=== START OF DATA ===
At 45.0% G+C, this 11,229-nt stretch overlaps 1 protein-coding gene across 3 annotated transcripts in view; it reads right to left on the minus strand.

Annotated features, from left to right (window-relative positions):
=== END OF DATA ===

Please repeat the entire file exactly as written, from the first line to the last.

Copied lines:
At 45.0% G+C, this 11,229-nt stretch overlaps 1 protein-coding gene across 3 annotated transcripts in view; it reads right to left on the minus strand.

Annotated features, from left to right (window-relative positions):